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I do not remember the first time I learnt about climate change, but it was in primary school. In tests and assignments, we would be given marks for stating how to solve it. The answers were always easy; reduce carbon emissions and the use of fossil fuels; stop using chlorofluorocarbons (CFCs); switch to renewable energy and plant lots of trees. Little did I know of the ‘Big Tobacco’ level of climate change denialism the world was facing. The CEOs of major tobacco companies met in secret in New York City in December 1953. Their goal was to mitigate the harm of smoking, which could lead to lung cancer, as studies have revealed. Following this, the founder of the public relations giant Hill & Knowlton created the spin of the century to bamboozle the world into believing that smoking was completely safe.

They released ‘A Frank Statement to Cigarette Smokers’ to the media, where tobacco industry titans purported to care about their consumers and would not put them in harm’s way. This led to the catastrophic effects of smoking continuing for close to five decades. Before I knew all this, I was a ‘gifted’ child who sat as quiet as a church mouse in class and absorbed everything the teachers uttered. We were told the Amazon forest acts as the lungs of the planet and that it was of the utmost importance to protect it. Plastic was the enemy. Every single individual in the world is working towards a greener, safer Earth. In my childhood innocence and naiveté, I believed it all. The adults in charge cared about future generations, other species, and this infinitesimally small blue rock we call home.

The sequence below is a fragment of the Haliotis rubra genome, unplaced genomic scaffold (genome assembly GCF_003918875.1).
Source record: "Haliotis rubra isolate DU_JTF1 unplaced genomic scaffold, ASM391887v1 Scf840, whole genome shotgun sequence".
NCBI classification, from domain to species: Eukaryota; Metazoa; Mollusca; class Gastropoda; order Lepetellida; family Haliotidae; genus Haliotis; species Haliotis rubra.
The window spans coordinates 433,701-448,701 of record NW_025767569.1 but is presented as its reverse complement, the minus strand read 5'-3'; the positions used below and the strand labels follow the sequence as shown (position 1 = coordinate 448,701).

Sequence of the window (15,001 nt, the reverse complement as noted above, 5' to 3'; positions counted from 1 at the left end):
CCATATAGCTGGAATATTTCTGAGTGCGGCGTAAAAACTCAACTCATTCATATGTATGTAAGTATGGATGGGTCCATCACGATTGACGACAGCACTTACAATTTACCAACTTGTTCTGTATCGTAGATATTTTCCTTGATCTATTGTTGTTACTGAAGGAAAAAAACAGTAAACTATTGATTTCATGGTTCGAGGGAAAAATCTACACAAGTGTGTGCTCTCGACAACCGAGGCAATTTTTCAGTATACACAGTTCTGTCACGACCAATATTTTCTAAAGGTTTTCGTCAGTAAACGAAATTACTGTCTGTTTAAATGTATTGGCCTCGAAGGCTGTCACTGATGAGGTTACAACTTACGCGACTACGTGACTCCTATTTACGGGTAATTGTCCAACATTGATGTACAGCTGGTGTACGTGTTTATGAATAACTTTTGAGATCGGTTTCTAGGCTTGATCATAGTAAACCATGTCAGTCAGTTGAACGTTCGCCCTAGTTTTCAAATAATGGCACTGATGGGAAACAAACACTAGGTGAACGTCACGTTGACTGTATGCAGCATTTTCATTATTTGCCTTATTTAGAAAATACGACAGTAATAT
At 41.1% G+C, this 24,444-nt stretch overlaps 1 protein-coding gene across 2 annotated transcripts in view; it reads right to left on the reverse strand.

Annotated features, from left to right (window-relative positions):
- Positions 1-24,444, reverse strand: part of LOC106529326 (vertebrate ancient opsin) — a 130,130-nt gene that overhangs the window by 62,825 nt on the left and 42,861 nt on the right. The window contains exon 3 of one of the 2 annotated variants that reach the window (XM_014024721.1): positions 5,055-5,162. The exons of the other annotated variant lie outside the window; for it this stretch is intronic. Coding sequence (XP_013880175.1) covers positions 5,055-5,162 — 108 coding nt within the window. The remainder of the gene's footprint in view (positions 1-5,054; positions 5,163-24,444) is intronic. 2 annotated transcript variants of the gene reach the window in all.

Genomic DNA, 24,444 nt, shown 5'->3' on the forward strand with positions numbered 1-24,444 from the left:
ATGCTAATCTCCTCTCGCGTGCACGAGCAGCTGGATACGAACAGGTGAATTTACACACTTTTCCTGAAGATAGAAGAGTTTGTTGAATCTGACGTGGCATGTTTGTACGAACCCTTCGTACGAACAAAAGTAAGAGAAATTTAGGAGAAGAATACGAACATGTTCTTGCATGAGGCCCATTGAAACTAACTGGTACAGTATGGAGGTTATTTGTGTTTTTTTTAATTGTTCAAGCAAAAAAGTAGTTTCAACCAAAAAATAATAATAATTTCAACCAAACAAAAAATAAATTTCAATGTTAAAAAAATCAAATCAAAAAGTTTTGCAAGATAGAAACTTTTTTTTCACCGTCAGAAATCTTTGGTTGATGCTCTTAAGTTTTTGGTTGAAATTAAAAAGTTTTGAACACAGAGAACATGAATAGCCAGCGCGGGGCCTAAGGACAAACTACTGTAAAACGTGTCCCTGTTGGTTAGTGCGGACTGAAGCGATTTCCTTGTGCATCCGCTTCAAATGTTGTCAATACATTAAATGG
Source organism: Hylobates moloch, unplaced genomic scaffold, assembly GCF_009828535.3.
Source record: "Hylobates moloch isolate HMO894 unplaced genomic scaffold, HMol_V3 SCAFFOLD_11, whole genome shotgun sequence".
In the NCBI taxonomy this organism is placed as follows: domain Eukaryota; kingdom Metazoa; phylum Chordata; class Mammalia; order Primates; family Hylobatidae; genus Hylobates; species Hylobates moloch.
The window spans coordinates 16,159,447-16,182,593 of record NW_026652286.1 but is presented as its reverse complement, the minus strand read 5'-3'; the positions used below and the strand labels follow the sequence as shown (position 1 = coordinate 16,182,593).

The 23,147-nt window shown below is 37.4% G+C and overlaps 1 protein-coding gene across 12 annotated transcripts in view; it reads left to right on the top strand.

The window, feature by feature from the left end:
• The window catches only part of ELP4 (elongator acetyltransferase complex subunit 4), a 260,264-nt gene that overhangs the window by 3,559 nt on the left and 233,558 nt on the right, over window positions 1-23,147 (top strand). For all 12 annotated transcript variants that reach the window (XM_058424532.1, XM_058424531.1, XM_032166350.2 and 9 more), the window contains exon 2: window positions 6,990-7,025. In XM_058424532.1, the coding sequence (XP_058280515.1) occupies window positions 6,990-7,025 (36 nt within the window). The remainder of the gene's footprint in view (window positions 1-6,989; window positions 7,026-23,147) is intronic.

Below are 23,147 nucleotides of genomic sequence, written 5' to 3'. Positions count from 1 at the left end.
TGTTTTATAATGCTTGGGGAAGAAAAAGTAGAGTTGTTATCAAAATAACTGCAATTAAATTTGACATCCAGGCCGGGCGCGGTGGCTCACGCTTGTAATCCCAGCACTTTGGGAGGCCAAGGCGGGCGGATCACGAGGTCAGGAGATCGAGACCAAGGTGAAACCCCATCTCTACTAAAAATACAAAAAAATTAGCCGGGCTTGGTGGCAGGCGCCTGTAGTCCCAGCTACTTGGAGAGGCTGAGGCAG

There was a cartoon that used to play after school on TV called ‘Captain Planet’. It looked ancient because it first aired in 1990 and stopped before I was born. Its premise was that the spirit of the earth, Gaia, gathered five young people from around the world and gave them rings that could summon Captain Planet, an environmental superhero who fights greedy corporations who pollute and plunder. Its opening tune was seared into my mind: “Earth, fire, wind, water, and heart! GO PLANET! With your powers combined I am Captain Planet! Captain Planet, he’s our hero, Gonna take pollution down to zero. He’s our powers magnified. And he’s fighting on the planet’s side. Gonna help him put asunder bad guys who like to loot and plunder.”

In high school we were made to plant trees and clean rubbish along roadsides. To this day, I find anyone who litters irresponsible. I had hope. The prospect of the planet’s future faded into the back of my mind as I battled teenage angst, schoolwork and bullies. The years went by and in the blink of an eye I had finished tertiary, about to go out into the world on my own.
Nothing has changed. Droughts, flooding and other natural disasters have afflicted a slew of countries that produce an astonishingly small proportion of global greenhouse gas emissions. Meanwhile, the climate crisis has been politicised. A 15-year-old girl with Asperger’s syndrome was torn apart and was metaphorically burnt at the stake for protesting against the impending crisis.

I no longer have hope. Though purely anecdotal, a substantial number of Gen Z feel like me. It is a cruel world that’s on fire with ceaseless wars, ‘natural’ disasters and boomerswho worship money over everything. In my view, there has developed nihilism of a kind, but I am no sociologist and may be proven wrong.
Xolile Mtembu

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